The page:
Sir Arthur Conan Doyle – The Perfect Pattern of a Gentleman
How Sir Arthur Conan Doyle’s decision to kill Sherlock Holmes led to the birth of Switzerland’s ski tourism.
In the summer of 1893 a group of English clergymen and a Scottish doctor were contemplating the meaning of life, existence, and divinity during a holiday in the Swiss Alps, when suddenly the discussion switched to murder. This sinister shift was no random debate about the concept of taking a life. This was a cold-blooded, premeditated, homicidal strategy session with a very specific target. “I have made up my mind to kill Sherlock Holmes,” the doctor confessed. “He is becoming such a burden to me that it makes my life unbearable.”
The doctor in question was Sir Arthur Conan Doyle, one of the most famous authors of the 19th century. A global celebrity with an audience of millions in an era before radio, television, and the internet, Conan Doyle’s printed words were more than entertainment; they were the windows through which his readers saw the world. Oddly, his plot to “murder” Holmes had a profound effect on the evolution of alpine ski tourism in Switzerland.
Sherlock Holmes first appeared in print in 1887, and by the early 1890s had made Conan Doyle a wealthy man thanks to the serialization of the detective’s short stories in The Strand Magazine, a popular periodical. Fame and fortune were no match for frustration and boredom however, as Conan Doyle — an avid adventurer — had tired of writing about literature’s first and most famous whodunnit detective. As the author told his mother in a letter detailing his desire to kill off Holmes: “He takes my mind from better things.”
Better things included the care of his wife, Lady Louise Conan Doyle, who was suffering with tuberculosis. If Holmes was a “burden” before Louise’s illness, the character had now become an impediment in the way of her cure. And so it was that his famous detective’s literary fate was sealed. In December 1893, much to the chagrin of Baker Street fans, Holmes was murdered in a Strand story called The Final Problem.
“His plot to “murder” Holmes had a profound effect on the evolution of alpine ski tourism in Switzerland.”
By then, the Conan Doyles had relocated to Davos, a town high up in the Swiss Alps with an abundance of sanatoriums, fresh air, white peaks, blue skies, and sunshine — a tuberculosis patient’s best chance for a cure in the days before antibiotics. It worked. Lady Conan Doyle’s health improved in the snowy mountains of Davos. Free of Sherlock Holmes and buoyed by improvement in his wife’s health, the author, always a keen sportsman, turned his attention again to “better things.” Namely, tobogganing, ice-hockey, and skiing.
Ski-running, as it was known in the late 19th century, had been on Conan Doyle’s mind since reading of the exploits of Fridtjof Nansen, the famous Norwegian ski champion who’d crossed Greenland on skis and wrote about the sport with unmatched enthusiasm. In Davos, the author was even more captivated by stories of Tobias and Johannes Branger, brothers who, only one year earlier, skied the 14-mile Maienfelder Furka Pass separating Davos and Arosa. Enthralled by the duo’s marvelous feat, Conan Doyle became determined to embark on his own epic ski adventure.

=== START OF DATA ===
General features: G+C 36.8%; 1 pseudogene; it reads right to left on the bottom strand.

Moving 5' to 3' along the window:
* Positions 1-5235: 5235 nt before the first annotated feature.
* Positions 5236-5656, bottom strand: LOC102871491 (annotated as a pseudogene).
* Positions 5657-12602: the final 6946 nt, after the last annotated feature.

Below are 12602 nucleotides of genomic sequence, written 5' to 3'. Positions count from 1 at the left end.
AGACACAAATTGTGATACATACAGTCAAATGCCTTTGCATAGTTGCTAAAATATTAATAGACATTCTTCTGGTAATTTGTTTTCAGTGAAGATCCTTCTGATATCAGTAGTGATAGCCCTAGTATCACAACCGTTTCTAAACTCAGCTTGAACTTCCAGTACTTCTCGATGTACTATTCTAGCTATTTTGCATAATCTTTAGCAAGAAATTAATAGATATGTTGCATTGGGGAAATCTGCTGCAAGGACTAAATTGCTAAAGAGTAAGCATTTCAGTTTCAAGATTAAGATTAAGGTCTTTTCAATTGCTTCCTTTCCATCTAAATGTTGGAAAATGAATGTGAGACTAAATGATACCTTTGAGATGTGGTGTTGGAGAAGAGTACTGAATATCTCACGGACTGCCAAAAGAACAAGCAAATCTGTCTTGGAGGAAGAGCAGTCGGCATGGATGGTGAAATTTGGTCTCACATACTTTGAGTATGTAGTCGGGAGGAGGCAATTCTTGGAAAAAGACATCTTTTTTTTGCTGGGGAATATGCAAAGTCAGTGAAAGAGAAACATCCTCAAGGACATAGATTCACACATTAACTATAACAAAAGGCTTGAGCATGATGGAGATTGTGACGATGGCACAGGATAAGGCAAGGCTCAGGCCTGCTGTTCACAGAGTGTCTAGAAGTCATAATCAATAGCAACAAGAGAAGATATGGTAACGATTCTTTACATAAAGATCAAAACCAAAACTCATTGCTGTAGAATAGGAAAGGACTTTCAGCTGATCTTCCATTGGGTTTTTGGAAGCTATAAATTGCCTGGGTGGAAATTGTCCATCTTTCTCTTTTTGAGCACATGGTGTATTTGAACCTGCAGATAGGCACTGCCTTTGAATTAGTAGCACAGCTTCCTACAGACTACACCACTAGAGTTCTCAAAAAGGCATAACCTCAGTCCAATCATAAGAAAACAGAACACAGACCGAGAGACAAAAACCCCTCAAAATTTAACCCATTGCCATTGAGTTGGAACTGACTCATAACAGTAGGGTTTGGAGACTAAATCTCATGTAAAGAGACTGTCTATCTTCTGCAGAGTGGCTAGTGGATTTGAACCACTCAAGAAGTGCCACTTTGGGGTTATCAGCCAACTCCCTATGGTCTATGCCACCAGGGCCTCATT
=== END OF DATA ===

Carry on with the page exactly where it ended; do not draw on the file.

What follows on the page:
He purchased a pair of eight-foot Norwegian wooden boards, recruited Tobias Branger as an instructor, and learned to ski. He wrote about the experience in The Strand: “There is nothing peculiarly malignant in the appearance of a pair of ski (sic),” Conan Doyle told his readers. “No one to look at them would guess at the possibilities which lurk in them. But you put them on and you turn with a smile to see whether your friends are looking at you, and then the next moment you are boring your head madly into a snowbank.”
Smitten by the sport, Conan Doyle soon convinced the Branger brothers to repeat their Maienfelder Furka adventure, this time with the author in tow. The three set off from Davos at 4:30 a.m. on March 23, 1894. They trudged to the top of an 8,000-foot peak on snowshoes, switched to skis, and rode down into the town of Arosa. “We shot along over gently dipping curves,” Conan Doyle wrote, “skimming down into the valley without a motion of our feet … it was glorious to whiz along in this easy fashion.” At one point during a particularly steep section, the Brangers tied their skis into a makeshift sledge and slid down. When Conan Doyle tried the same, his skis slipped away and the adventurer bumped down the pitch on his tush. “For the remainder of the day,” he wrote, “I was happiest when nearest the wall.”
Style points aside, Conan Doyle made it to Arosa in one piece. When he arrived at the local hotel for an overnight stay and, perhaps, an après-ski drink, he was registered as a “sportesmann” (sic) rather than a world famous author. As Roland Huntford wrote in Two Planks and a Passion: The Dramatic History of Skiing: It was “the first guided ski tour in the Alps, with Conan Doyle the first client.”
Experts now say Conan Doyle’s experience was pivotal in the making of skiing as a popular sport. He wrote of his Maienfelder Furka Pass adventure in an article titled An Alpine Pass on Ski (sic) for an 1894 edition of The Strand — a piece read by thousands of future skiers. “His story created an interest in skiing among the English middle classes,” says Vincent Delay, curator of the Sherlock Holmes Museum in Lucens, Switzerland. “He played a big role in popularizing ski tourism in the Swiss Alps and surely the rest of the world.”
Today there is a bronze plaque in Davos dedicated to Sir Arthur Conan Doyle. It reads: “In tribute to Sir Arthur
Conan Doyle 1859-1930. English author — creator of Sherlock Holmes — and sportsman, who on March 23, 1894, crossed the Maienfelder Furka from Davos to Arosa on skis, thereby bringing this new sport and the attractions of the Swiss Alps in winter to the world. The perfect pattern of a gentleman.”